WHITFIELD: Boris Sanchez, thank you so much. Of course, we'll continue to monitor all the action behind you now that the president entered the room there in Las Vegas as well. And we'll be right back for now.

(COMMERCIAL BREAK)

[14:51:27] WHITFIELD: Welcome back. A New York man behind bars after allegedly threatening to kill Minnesota Congresswoman Ilhan Omar. Court records show the man allegedly made threats during a call to Omar's office in Washington, D.C., late last month. Excuse me. He allegedly threatened to murder Omar because she is Muslim. CNN correspondent Polo Sandoval has been following this story. So Polo, what have you learned?

POLO SANDOVAL, CNN CORRESPONDENT: Yes, Fred. Minnesota Congresswoman Ilhan Omar, she has certainly drawn some controversy for several of her comments since coming to Congress. And she's also one of two Muslim women who are first to serve in Congress. According to prosecutors, staff at her Washington, D.C., office received that threatening phone call on March the 21st. There was a man on the other line who identified himself as Patrick Carlineo Jr. He asked the staff, quote, do you work for the Muslim Brotherhood. And then went on to ask, why are you working for her, referring to the representative from Minnesota.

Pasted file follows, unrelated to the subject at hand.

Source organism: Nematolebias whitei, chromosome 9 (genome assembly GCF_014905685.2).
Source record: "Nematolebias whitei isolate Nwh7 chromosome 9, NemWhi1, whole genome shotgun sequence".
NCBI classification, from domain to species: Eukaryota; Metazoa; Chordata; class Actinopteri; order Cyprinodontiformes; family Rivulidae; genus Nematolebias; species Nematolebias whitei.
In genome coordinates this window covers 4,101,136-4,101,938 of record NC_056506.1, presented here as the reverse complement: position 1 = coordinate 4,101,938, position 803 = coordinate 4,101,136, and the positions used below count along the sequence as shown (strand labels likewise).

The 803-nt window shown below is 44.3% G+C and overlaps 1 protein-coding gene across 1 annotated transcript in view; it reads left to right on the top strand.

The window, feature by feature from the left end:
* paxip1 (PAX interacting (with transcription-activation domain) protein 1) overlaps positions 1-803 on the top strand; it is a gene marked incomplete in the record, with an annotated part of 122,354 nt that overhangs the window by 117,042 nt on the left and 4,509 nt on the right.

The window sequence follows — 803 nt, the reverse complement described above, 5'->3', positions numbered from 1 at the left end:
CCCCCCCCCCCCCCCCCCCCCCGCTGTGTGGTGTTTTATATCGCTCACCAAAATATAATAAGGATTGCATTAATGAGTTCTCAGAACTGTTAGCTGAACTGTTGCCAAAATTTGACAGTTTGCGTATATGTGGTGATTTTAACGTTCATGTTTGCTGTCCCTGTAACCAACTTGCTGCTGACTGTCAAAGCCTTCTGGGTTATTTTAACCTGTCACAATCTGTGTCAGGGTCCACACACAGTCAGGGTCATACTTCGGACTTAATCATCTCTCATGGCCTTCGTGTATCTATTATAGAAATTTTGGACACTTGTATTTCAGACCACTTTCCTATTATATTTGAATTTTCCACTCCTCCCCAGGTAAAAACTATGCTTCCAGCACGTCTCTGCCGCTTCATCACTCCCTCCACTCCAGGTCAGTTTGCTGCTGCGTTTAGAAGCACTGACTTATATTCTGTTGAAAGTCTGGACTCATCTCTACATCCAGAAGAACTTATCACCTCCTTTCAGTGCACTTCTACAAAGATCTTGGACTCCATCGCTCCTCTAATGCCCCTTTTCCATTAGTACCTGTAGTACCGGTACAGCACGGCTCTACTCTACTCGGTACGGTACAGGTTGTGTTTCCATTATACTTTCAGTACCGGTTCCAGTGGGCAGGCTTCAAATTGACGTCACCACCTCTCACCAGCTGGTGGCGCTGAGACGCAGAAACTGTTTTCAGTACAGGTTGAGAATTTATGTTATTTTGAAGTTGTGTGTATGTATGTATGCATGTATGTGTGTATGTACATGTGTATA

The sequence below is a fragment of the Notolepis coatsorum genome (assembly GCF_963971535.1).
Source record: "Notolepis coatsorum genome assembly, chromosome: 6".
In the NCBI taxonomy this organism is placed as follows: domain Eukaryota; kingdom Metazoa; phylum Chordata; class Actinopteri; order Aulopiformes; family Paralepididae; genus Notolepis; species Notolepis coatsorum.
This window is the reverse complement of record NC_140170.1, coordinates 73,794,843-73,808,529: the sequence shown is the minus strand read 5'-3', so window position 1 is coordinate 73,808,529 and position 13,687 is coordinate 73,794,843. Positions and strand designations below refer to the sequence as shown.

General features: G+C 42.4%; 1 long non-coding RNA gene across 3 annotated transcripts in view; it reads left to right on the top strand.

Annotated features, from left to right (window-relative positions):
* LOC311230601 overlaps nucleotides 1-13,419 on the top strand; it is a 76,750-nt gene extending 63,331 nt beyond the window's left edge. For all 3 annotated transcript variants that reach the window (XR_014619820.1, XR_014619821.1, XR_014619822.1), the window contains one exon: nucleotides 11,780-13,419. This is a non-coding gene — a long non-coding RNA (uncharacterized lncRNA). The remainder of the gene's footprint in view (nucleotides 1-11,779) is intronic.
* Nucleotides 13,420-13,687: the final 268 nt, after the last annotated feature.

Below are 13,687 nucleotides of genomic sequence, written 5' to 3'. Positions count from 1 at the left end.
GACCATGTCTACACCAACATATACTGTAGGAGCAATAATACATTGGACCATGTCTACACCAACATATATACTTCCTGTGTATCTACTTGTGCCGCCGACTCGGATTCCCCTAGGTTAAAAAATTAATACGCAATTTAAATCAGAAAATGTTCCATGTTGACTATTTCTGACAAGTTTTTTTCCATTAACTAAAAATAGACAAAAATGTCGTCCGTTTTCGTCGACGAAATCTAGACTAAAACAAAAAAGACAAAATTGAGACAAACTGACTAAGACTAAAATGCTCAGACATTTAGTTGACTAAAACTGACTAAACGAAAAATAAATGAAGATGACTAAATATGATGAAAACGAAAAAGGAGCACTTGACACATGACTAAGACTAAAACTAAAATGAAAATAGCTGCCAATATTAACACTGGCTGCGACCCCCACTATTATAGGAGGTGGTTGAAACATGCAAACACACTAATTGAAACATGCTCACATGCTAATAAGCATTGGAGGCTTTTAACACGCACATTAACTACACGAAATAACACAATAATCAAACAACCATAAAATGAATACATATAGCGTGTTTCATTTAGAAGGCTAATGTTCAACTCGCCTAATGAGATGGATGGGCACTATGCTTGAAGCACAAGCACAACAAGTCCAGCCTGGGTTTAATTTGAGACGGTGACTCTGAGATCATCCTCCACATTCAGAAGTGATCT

He then proceeded to call Representative Omar a terrorist and threatened to kill her. The charging document that we have read over also states that this man not only left his name and contact information, but he actually spelled it out. So it certainly wasn't hard for federal authorities to track him down.

Eventually, the FBI did knock on Carlineo's door at his home in western New York. And we are told and have read in this document that during that March 29th interview, Carlineo claimed to be a, quote, patriot, someone who loves the president and also hated who he claimed were radical Muslims in the government. Carlineo is still potentially in custody here. He has a detention hearing that's scheduled on Wednesday. CNN has reached out to a lawyer who is representing him as well as a friend, but we have not heard back, Fred.

We should mention usually the way these kinds of investigations happen, obviously, this would not be the first threat to be called into a U.S. representative. Typically, Capitol police will then document that from the staff. They'll then hand it over to the FBI. They are the ones who then investigate this who are essentially working with prosecutors in this case. Again, he is scheduled to be back in court on Wednesday for a follow up hearing.

WHITFIELD: Polo Sandoval, thank you so much.

A doctor's dire warning inspired one woman to motivate her neighborhood into shape. Dr. Sanjay Gupta has her story in today's "Turning Points."